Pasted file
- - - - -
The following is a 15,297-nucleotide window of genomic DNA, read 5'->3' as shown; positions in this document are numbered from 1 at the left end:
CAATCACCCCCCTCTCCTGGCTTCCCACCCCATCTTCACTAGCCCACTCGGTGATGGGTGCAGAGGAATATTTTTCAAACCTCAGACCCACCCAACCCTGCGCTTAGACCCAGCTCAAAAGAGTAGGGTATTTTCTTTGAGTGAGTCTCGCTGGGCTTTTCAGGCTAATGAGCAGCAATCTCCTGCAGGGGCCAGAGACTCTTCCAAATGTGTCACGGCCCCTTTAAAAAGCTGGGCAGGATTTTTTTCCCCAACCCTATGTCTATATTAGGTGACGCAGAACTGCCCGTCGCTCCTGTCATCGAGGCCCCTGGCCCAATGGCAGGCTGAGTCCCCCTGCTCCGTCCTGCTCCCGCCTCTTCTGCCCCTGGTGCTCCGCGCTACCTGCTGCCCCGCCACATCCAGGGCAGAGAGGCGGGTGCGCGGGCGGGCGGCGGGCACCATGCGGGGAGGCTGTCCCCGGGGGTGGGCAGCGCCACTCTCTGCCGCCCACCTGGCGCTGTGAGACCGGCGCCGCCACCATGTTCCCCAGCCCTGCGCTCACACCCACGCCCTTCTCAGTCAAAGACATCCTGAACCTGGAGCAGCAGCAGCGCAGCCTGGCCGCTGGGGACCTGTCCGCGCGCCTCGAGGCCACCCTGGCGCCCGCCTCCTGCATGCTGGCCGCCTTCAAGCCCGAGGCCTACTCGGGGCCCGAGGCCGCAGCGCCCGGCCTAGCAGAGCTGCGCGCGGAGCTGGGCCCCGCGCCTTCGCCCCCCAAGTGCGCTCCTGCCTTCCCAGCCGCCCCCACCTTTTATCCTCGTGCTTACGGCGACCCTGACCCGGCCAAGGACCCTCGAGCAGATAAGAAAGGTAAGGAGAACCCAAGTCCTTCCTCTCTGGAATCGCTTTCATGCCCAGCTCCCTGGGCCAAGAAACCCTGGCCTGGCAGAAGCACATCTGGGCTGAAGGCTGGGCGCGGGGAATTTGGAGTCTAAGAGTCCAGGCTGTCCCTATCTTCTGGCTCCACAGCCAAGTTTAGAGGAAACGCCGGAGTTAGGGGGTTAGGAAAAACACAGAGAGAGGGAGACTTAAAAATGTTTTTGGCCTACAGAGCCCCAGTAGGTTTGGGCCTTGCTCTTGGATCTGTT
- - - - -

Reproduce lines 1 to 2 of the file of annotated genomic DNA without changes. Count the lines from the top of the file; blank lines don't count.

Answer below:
The following is a 15,297-nucleotide window of genomic DNA, read 5'->3' as shown; positions in this document are numbered from 1 at the left end:
CAATCACCCCCCTCTCCTGGCTTCCCACCCCATCTTCACTAGCCCACTCGGTGATGGGTGCAGAGGAATATTTTTCAAACCTCAGACCCACCCAACCCTGCGCTTAGACCCAGCTCAAAAGAGTAGGGTATTTTCTTTGAGTGAGTCTCGCTGGGCTTTTCAGGCTAATGAGCAGCAATCTCCTGCAGGGGCCAGAGACTCTTCCAAATGTGTCACGGCCCCTTTAAAAAGCTGGGCAGGATTTTTTTCCCCAACCCTATGTCTATATTAGGTGACGCAGAACTGCCCGTCGCTCCTGTCATCGAGGCCCCTGGCCCAATGGCAGGCTGAGTCCCCCTGCTCCGTCCTGCTCCCGCCTCTTCTGCCCCTGGTGCTCCGCGCTACCTGCTGCCCCGCCACATCCAGGGCAGAGAGGCGGGTGCGCGGGCGGGCGGCGGGCACCATGCGGGGAGGCTGTCCCCGGGGGTGGGCAGCGCCACTCTCTGCCGCCCACCTGGCGCTGTGAGACCGGCGCCGCCACCATGTTCCCCAGCCCTGCGCTCACACCCACGCCCTTCTCAGTCAAAGACATCCTGAACCTGGAGCAGCAGCAGCGCAGCCTGGCCGCTGGGGACCTGTCCGCGCGCCTCGAGGCCACCCTGGCGCCCGCCTCCTGCATGCTGGCCGCCTTCAAGCCCGAGGCCTACTCGGGGCCCGAGGCCGCAGCGCCCGGCCTAGCAGAGCTGCGCGCGGAGCTGGGCCCCGCGCCTTCGCCCCCCAAGTGCGCTCCTGCCTTCCCAGCCGCCCCCACCTTTTATCCTCGTGCTTACGGCGACCCTGACCCGGCCAAGGACCCTCGAGCAGATAAGAAAGGTAAGGAGAACCCAAGTCCTTCCTCTCTGGAATCGCTTTCATGCCCAGCTCCCTGGGCCAAGAAACCCTGGCCTGGCAGAAGCACATCTGGGCTGAAGGCTGGGCGCGGGGAATTTGGAGTCTAAGAGTCCAGGCTGTCCCTATCTTCTGGCTCCACAGCCAAGTTTAGAGGAAACGCCGGAGTTAGGGGGTTAGGAAAAACACAGAGAGAGGGAGACTTAAAAATGTTTTTGGCCTACAGAGCCCCAGTAGGTTTGGGCCTTGCTCTTGGATCTGTT